The Chargers also waived wide receiver Torrence Allen, cornerback Greg Ducre, cornerback Mike Lee, defensive tackle Bruce Gaston, linebacker Zack Hodges and center Bruce Johnson. They have 84 players on their roster, leaving nine moves to make by Tuesday’s deadline.
The Browns and Panthers swapped punters Monday.
No, that’s not a misprint.
The trade comes three days after Lee appeared to let up during a punt return touchdown by Adam Humphries of the Buccaneers during last Friday’s preseason game. Browns Coach Hue Jackson got in Lee’s face on the sideline after the touchdown and clearly wasn’t happy that Lee hadn’t done more to at least slow Humphries.
Lee, who was acquired by the Browns in a trade with the 49ers prior to the 2015 season, figures to be the final answer in an ongoing punter competition the Panthers have been holding since the spring. He’s been punting in the NFL since 2004 and set Browns franchise records last season with his 46.7-yard gross average and 40.1-yard net average.
Redfern is a first-year player who’s never punted in an NFL game. He’ll get an extended tryout with the Browns at least through this week.
49ers quarterback Colin Kaepernick has the right to not stand during the national anthem. People in the crowd have the right to let him know that they think he’s wrong.
It becomes a potentially more problematic issue when the 49ers are on the road. Their first road game comes in San Diego, on Thursday night.
Although the Chargers aren’t a natural rival of the 49ers, thousands of military personnel live in and around San Diego. For those who see Kaepernick’s gesture as an affront to the military (even though Kaepernick explained on Sunday that he means them no disrespect), Thursday’s game becomes something other than the least meaningful of four meaningless preseason tuneups. It’s an opportunity to show up and let Kaepernick hear loudly from those who disagree with his decision to sit during the anthem.
Remember the goofy, over-the-top commercial that had Kaepernick wearing headphones to tune out Seattle fans who were yelling and screaming and giving him the finger and shouting apparent obscenities and actually urinating on the team bus? It likely won’t come to that in San Diego, but Kaepernick may need those headphones prior to, during, and after the game to drown out all the stuff that he’ll be hearing from those in the crowd who strongly object to the manner in which he is making his point.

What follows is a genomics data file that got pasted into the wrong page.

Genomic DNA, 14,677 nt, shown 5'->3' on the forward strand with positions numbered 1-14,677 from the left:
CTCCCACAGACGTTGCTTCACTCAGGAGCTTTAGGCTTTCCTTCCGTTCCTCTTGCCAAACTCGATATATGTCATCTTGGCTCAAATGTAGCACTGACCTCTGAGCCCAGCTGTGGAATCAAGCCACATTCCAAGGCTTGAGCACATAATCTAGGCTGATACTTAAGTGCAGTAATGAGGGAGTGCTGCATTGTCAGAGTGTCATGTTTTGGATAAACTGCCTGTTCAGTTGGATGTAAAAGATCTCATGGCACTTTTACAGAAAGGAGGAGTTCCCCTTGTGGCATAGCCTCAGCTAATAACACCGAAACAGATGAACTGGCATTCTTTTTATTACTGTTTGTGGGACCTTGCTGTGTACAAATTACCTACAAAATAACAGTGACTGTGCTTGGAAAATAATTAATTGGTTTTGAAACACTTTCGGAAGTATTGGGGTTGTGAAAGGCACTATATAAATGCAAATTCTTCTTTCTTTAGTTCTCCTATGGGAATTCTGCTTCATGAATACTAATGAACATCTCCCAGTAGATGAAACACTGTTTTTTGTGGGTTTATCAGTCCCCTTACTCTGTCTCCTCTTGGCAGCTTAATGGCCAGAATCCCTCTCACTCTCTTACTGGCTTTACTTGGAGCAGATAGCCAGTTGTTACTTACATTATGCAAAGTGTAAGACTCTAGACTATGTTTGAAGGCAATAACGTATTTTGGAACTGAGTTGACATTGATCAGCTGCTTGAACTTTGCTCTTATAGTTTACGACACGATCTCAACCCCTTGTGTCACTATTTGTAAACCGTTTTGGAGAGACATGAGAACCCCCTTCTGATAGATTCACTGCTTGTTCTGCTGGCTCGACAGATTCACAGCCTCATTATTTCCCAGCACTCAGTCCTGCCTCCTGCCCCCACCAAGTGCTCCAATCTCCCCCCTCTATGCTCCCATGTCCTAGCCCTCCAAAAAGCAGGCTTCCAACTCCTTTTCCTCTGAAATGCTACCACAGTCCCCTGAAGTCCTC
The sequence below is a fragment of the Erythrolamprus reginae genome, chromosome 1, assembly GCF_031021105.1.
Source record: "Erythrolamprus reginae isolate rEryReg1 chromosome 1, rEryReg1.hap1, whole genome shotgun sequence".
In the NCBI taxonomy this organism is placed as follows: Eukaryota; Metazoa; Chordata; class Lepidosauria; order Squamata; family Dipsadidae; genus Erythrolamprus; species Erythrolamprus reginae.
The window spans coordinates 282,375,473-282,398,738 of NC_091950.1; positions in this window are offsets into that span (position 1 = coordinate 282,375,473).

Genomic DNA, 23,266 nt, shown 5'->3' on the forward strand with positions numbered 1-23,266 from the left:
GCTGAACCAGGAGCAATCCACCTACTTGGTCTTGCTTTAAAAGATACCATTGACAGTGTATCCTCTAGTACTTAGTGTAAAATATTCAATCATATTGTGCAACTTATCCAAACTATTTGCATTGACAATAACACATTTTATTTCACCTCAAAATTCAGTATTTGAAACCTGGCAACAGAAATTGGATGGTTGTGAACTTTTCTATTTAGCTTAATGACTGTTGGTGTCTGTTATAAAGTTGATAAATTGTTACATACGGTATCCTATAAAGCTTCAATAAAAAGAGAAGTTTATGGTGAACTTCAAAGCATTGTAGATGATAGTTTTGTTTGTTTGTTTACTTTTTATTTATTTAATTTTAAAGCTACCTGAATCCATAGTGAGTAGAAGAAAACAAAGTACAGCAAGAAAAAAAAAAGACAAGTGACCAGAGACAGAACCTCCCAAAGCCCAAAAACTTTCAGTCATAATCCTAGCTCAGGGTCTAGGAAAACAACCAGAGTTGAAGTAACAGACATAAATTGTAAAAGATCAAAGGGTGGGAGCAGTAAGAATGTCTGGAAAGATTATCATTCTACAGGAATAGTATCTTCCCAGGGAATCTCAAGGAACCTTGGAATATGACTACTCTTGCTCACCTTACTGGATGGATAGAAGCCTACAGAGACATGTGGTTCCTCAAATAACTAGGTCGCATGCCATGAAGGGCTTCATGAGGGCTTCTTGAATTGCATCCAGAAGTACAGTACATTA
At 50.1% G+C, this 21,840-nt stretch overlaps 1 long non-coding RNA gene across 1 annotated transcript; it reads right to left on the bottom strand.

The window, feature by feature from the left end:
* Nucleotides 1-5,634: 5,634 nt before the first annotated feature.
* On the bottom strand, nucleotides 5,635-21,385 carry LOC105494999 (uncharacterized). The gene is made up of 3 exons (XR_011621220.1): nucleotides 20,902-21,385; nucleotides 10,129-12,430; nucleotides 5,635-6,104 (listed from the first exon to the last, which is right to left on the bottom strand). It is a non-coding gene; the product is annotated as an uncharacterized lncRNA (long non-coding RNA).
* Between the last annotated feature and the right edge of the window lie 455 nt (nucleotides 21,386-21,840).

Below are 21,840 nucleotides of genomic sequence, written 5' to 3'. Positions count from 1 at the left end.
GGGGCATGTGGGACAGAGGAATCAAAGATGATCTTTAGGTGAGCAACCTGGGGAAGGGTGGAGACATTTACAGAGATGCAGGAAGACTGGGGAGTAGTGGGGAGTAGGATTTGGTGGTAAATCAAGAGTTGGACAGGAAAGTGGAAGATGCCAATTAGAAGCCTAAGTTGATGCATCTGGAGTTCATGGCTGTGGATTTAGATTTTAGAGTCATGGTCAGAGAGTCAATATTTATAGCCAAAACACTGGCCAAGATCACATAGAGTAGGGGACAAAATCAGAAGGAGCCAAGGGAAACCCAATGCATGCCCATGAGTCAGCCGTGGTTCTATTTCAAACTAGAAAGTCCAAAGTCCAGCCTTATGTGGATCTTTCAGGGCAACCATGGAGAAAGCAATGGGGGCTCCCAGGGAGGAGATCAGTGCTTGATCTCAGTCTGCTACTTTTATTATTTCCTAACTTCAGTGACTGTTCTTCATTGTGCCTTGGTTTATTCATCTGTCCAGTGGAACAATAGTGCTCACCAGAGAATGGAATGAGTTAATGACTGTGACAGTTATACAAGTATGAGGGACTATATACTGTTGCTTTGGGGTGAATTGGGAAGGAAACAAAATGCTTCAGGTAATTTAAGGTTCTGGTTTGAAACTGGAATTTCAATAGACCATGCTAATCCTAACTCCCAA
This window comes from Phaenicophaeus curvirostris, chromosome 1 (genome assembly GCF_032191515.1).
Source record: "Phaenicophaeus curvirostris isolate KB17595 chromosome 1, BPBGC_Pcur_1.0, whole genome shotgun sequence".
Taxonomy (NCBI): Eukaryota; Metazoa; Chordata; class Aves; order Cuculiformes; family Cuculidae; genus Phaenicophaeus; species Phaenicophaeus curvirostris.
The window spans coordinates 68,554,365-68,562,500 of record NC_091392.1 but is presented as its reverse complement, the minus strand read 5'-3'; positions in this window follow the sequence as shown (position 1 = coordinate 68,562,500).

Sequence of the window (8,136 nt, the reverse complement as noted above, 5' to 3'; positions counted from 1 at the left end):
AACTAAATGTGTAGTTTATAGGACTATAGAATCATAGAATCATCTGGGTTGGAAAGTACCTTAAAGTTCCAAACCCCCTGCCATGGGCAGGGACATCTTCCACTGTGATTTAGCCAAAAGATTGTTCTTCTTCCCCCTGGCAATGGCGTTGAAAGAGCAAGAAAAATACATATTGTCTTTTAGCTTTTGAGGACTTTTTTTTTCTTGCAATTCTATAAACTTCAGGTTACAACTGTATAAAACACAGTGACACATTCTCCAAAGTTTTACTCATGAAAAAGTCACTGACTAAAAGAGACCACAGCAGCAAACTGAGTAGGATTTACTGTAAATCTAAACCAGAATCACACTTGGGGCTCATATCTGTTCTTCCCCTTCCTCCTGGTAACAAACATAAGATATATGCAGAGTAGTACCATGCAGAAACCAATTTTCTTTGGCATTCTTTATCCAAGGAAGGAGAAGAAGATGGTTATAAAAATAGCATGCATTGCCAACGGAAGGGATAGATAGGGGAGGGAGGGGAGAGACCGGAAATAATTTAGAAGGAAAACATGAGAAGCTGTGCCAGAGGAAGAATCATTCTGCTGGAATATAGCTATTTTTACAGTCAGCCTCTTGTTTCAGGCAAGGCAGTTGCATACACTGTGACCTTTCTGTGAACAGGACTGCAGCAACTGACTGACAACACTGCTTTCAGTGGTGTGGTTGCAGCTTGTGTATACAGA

On Sunday, Jay Glazer of FOX Sports reported that quarterback Colin Kaepernick “has a very, very big uphill battle to make” the 49ers for reasons outside of his choice not to stand for the playing of the national anthem.
Glazer reported the 49ers believe Kaepernick is “regressing as a player” and he said he would be “shocked” if Kaepernick was on the team through the entire season. On Monday, 49ers offensive coordinator Curtis Modkins was asked about Kaepernick’s chances of making the 53-man roster to start the year.
“I would anticipate that, but it’s not, you know, that’s not where we’re at right now,” Modkins said, via the Sacramento Bee. “We’re getting ready for the Chargers right now and he’ll be there. So I don’t anticipate that not being the case.”
The 49ers haven’t made any announcement about who their starting quarterback will be in Week One and coach Chip Kelly said that the Niners “plan on playing him this week” in San Diego, which could make for an interesting scene given how many current and former members of the armed services are in and around the city.
Kaepernick will be making $11.9 million this year whether he makes the 49ers or not, which gives the 49ers reason to want to keep him around unless they think there’s no way he can help the football team. Given Glazer’s report, it would seem at least some in the organization are ready to make that call but it remains to be seen if the team goes that route or not.